I know St. Patty’s Day has come and gone, but I wanted to talk about this piece anyway. Most people know this tune as “Danny Boy” (or even “Londonderry Air”). While there are certainly some wretched versions out there that make people swear they never want to hear this song again, give this one a chance. I believe it is far and away the most gorgeous rendition of the tune.
Percy Grainger (1882-1961), an Australian composer and pianist, was quite an odd duck – he actually made a list that ranked composers, and put himself at number 9. He had some… interesting… tastes in his personal life, and tried out many new musical ideas. But behind the eccentricity was some great music. He had a love for folk music and traveled around with a phonograph in order to record ordinary people singing the music of their heritage. He focused on English folk songs.
One quirk of Grainger’s that entertains me is that he didn’t bother with using traditional Italian terminology in his music. So instead of crescendo, he used “louden” (or even “louden hugely”). My husband, the French horn player, gets to play “as violently and roughly as possible” in one piece we’re playing for band! (Children’s March: Over the Hills and Far Away)
Enough chatter – let’s listen to some music!
The piece begins in the low brass and woodwinds, with the melody in the baritone, trombone, French horn 4 (there are usually four separate-but-related horn parts in band music) and alto clarinet. What’s interesting is that the melody is not the highest voice you hear. Grainger puts the melody in the middle and has harmonic material above it (which happens to sound quite melodic). That’s part of what makes this piece challenging to play – you have to make sure those middle voices don’t get buried during this first section. The cornets join in at 0:23 with more harmonic material, but the melody is still down in the lower voices. I do love the rising line at 0:43.
At 0:51, the melody is still in the middle, but we’ve given it to the entire horn section and most of the trombones. Listen for some juicy harmony from 1:12 to 1:15. We arrive at the climax of this first section at 1:18, then begin to quiet down through the end of the first time through the theme.
We begin the second time through with a flute solo, backed by the clarinets. The oboe joins in at 1:56, another make-it-or-break-it part, as that has a tendency to come out way too powerfully in this delicate section. The oboe in this recording has a nice, smooth entrance. The top clarinet part gets its own tricky line at 2:08-2:09. It’s a soft, but big, leap into the upper register of the instrument – it takes practice to do that without blaring the top note (I’ve spent some time on that myself recently as I’m playing that part for an upcoming concert). The French horn takes over the melody as a solo at 2:11, giving the piece a bit of a woodwind quintet feel. Grainger keeps adding more instruments into the mix as we near 2:36.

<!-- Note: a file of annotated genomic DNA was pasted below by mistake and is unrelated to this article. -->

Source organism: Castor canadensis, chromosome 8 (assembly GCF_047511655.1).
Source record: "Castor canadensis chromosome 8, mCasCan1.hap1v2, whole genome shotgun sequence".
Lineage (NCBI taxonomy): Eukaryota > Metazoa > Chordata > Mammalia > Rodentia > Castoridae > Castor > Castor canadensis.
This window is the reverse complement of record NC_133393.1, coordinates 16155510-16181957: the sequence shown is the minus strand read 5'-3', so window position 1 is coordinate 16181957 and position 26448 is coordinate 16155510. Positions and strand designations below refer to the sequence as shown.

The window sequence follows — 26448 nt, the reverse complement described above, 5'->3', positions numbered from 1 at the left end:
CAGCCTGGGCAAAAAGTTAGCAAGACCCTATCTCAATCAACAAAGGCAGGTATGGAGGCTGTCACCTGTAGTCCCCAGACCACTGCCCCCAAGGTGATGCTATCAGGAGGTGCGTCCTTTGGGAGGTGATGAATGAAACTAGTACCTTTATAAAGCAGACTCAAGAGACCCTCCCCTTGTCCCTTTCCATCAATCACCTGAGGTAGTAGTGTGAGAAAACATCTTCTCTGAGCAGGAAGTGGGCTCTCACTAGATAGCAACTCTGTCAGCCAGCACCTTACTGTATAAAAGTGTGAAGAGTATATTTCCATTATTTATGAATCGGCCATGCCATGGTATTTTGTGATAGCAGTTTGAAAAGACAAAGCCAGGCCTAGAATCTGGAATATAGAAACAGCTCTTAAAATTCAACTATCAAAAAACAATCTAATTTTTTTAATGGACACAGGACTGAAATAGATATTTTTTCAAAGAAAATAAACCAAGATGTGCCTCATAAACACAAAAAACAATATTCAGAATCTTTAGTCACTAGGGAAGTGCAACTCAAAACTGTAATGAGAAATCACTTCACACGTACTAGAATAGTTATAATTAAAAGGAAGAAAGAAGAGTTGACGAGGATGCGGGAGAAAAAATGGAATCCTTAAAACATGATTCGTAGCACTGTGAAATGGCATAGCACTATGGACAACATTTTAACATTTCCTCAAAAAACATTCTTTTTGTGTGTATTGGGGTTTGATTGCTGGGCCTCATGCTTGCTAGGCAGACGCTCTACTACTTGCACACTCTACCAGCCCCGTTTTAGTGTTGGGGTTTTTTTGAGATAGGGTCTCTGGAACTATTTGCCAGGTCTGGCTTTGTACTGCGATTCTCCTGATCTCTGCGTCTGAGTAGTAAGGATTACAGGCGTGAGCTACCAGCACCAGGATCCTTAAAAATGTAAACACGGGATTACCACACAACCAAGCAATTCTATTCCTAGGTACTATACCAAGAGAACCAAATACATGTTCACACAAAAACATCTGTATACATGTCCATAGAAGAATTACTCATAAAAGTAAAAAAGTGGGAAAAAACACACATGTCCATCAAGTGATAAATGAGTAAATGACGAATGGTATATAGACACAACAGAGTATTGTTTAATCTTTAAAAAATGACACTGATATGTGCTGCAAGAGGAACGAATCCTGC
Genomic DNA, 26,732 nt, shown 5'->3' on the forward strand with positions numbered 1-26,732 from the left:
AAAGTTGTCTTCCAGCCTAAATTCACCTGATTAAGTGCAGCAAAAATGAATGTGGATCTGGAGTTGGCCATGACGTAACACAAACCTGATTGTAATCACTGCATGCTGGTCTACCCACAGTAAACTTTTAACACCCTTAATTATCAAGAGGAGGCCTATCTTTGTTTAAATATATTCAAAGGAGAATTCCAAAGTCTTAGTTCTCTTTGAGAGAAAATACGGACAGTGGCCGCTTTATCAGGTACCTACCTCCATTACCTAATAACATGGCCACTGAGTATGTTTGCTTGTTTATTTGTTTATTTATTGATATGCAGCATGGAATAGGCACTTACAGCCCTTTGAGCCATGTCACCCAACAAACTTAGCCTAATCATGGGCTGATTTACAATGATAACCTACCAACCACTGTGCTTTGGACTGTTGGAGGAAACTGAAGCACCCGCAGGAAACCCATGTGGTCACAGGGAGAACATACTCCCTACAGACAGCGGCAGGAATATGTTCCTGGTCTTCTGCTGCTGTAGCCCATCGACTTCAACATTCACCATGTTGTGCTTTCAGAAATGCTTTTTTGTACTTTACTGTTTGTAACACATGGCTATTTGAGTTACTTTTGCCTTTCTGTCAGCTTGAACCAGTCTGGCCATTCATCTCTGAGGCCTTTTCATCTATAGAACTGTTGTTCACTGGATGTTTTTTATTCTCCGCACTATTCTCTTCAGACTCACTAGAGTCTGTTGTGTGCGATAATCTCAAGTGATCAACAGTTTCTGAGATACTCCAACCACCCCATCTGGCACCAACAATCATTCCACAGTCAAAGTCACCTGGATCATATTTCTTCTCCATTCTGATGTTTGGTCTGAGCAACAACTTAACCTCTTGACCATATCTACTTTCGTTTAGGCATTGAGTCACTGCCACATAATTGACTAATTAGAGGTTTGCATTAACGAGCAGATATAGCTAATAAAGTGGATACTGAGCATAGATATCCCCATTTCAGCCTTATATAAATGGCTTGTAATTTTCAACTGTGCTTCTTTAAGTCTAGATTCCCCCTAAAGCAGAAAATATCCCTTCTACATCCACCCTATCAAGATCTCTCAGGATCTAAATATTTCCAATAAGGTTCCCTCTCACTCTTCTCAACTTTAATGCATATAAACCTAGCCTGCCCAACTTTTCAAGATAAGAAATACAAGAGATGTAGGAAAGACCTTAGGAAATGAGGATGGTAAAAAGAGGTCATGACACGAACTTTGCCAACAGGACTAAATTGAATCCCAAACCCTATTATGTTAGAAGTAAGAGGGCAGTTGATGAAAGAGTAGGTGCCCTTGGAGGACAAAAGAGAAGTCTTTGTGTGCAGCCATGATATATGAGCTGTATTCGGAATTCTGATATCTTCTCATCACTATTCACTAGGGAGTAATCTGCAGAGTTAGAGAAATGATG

Everyone enters again for the final quarter of the piece. Here we’re treated to some wonderfully lush harmonies and a full, rich sound from the band. Listen for the French horns (and maybe even trombone at 2:59) throughout this last section, as they have beautiful countermelodic material. Like that rising line back at 0:43, I absolutely love the high horn line that starts at 3:25. It’s only a few notes, but it helps give the piece a satisfying ending.
Grainger uses close harmonies and suspensions liberally in this piece. I think that’s part of what makes it so gorgeous. When the piece is played well, it gives me goosebumps. The notes generally aren’t all that hard and there’s nothing tricky about the rhythm. Grainger doesn’t even change the key during the piece. But the piece is difficult to play well. Sometimes the “easy” pieces are actually the hardest ones to play.
That’s it for this installment. There won’t be a “bonus features” post for this tune; I plan to go right to the next piece I want to discuss. Those folks who have played Irish Tune in band may be able to guess which piece that is!